A male student opened fire at Arapahoe High School in Centennial, Colo., today, seriously wounding one student before apparently shooting and killing himself, local authorities said in a press conference.
A third student also sustained minor injuries related to a gunshot, authorities said.
The gunman was targeting a specific teacher, who fled the school without injury.
The high school is in an area familiar with school shootings, the Los Angeles Times reported.:
Centennial is roughly 15 miles south of downtown Denver and less than 10 miles east of Columbine High School in Littleton, the scene of a shooting rampage in 1999, when two teenage shooters killed 12 classmates and a teacher."
Law enforcement officials speaking at a press conference streamed online would not identify the shooter or the injured students. A school resource officer at the high school immediately responded to the location of the shooter, the Arapahoe County Sheriff’s Office said.
Streaming coverage from local television stations showed hundreds of students calmly walking out of the school and onto an adjacent track with their hands raised over their heads. Local reporters said the school practices routine drills to prepare its 2,100 students for lockdown and evacuation situations.
Students in various parts of the building remained on lockdown in the corners of dark classrooms until police cleared them to exit, the Denver Post reported.
The importance of such careful, practiced protocols is what many school safety contractors emphasized over costly new school security measures or broad new state laws in the wake of the Dec. 14, 2012 school shootings at Sandy Hook Elementary School in Newtown, Conn., we reported this week.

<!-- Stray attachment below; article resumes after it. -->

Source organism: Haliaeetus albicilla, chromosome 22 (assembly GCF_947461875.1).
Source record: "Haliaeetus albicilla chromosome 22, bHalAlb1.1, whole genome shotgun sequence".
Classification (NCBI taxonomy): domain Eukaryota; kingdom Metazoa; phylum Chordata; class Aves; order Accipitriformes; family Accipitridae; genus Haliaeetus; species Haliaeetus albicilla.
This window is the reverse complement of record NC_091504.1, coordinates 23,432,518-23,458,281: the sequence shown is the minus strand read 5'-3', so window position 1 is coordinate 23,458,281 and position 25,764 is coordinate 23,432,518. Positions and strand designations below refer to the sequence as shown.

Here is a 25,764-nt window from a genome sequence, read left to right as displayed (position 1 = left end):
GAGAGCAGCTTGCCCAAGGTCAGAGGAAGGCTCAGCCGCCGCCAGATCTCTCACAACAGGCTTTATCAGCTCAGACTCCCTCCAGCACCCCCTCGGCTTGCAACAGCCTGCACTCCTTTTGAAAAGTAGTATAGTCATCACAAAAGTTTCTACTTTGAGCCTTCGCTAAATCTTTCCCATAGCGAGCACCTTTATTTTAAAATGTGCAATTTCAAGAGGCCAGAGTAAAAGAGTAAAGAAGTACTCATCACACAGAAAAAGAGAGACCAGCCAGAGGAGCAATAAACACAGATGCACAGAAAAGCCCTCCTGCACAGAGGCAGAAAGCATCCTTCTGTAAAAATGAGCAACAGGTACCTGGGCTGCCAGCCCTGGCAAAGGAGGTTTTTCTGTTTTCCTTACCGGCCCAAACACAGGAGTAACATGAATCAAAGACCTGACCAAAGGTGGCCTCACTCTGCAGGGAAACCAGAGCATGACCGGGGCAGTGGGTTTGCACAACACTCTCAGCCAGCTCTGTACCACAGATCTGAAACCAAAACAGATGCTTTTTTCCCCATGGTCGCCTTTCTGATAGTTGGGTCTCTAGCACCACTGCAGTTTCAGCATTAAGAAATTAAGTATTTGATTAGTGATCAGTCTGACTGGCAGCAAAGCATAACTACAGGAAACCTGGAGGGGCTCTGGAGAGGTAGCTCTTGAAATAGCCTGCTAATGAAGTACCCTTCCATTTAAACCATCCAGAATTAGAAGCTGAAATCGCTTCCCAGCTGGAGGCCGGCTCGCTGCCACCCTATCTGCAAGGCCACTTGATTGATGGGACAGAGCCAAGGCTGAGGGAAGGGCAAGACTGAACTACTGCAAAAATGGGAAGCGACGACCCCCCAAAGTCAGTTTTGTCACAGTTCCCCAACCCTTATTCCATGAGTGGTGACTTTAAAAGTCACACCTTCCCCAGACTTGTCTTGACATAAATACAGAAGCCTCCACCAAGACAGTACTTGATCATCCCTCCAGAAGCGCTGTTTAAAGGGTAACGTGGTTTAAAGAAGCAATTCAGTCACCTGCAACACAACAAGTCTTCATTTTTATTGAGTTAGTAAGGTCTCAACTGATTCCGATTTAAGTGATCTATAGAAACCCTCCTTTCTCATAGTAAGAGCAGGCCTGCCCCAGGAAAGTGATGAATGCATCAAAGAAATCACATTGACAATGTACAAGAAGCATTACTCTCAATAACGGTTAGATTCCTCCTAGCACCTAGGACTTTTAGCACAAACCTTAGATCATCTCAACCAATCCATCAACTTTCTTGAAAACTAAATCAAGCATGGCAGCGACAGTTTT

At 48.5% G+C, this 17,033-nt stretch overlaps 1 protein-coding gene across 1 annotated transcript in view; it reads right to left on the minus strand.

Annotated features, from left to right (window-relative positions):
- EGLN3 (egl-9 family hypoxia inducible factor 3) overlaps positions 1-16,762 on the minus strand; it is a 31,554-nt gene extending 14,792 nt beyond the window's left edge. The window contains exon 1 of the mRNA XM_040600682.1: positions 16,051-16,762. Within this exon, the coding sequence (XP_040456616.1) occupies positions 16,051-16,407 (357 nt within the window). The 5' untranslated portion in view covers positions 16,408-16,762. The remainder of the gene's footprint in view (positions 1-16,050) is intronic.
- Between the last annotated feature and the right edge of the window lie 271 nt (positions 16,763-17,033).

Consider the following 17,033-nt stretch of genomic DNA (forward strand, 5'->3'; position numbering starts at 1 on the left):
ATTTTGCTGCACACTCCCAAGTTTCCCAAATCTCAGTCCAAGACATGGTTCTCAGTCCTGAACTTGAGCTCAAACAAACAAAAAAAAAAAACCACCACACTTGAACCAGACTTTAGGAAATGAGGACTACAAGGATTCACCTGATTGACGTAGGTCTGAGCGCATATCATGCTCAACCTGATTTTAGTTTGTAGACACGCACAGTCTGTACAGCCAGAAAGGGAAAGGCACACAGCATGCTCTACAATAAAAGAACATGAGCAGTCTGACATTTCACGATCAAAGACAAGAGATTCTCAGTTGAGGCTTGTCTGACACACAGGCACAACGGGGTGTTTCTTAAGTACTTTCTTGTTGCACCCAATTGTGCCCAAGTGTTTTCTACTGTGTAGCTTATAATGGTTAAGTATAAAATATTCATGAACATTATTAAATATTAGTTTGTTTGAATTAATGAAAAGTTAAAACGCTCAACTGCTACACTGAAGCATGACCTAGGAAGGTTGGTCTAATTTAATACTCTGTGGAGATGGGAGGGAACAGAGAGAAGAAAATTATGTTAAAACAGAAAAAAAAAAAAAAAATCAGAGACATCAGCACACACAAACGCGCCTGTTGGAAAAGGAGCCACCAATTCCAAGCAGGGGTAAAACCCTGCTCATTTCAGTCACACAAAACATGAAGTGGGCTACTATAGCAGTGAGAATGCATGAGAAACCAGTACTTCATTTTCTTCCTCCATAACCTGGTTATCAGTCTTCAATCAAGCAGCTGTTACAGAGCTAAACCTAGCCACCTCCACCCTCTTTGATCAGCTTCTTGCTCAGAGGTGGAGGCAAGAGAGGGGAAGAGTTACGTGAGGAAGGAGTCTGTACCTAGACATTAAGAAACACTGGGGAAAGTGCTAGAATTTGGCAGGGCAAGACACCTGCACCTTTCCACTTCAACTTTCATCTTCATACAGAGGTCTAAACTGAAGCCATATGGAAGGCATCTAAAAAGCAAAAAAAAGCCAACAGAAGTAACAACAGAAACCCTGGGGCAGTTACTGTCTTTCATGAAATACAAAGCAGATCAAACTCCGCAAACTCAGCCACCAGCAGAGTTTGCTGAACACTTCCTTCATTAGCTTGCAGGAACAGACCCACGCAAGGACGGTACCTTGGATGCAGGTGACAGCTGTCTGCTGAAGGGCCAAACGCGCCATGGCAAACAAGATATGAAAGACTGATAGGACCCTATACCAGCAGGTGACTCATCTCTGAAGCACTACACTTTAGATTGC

State lawmakers proposed a flurry of bills following that shooting, and the fraction that eventually became law largely related to planning and regular drills:
An Education Week analysis of measures tracked by the National Conference of State Legislatures found that state lawmakers proposed 442 bills and resolutions related to school safety and guns in schools since the Sandy Hook shooting. Of the 77 of those bills that were signed into law, 42 were related to school emergency planning. Those measures included new requirements in many states for districts to practice lockdown drills with the regularity of severe weather and fire drills, and the formation of school safety study groups."
It’s easy to understand why policy makers and educators at all levels seek model responses to situations like this.
I covered a meeting of Arkansas state legislators on the day of the Sandy Hook shootings. A somber committee leader led her peers in a moment of silence after informing them of the massacre and telling them national media could not yet report the number of victims. State senators later said they wanted to do whatever they could to prevent such situations in their state.
States around the country responded in a similar manner, with proposals ranging from arming school staff to incorporating security mandates into school building standards. A small portion of those standards passed.
Many national proposals, including restrictions on the sales of certain weapons, also stalled or failed to pass.
Connecticut Sen. Chris Murphy, who has been outspoken about federal gun policy following the Newtown shooting, tweeted his feelings after learning of the situation at Arapahoe High School.
-- Chris Murphy (@ChrisMurphyCT) December 13, 2013
Top photo: Students comfort each other at Arapahoe High School in Centennial, Colo., on Friday, where a student shot at least one other student at the school before he apparently killed himself, authorities said. -Ed Andrieski/AP
Bottom photo: Students gather on the outdoor track as police respond to reports of a shooting at Arapahoe High School in Centennial, Colo., on Friday. -KDVR TV/AP
A version of this news article first appeared in the Rules for Engagement blog.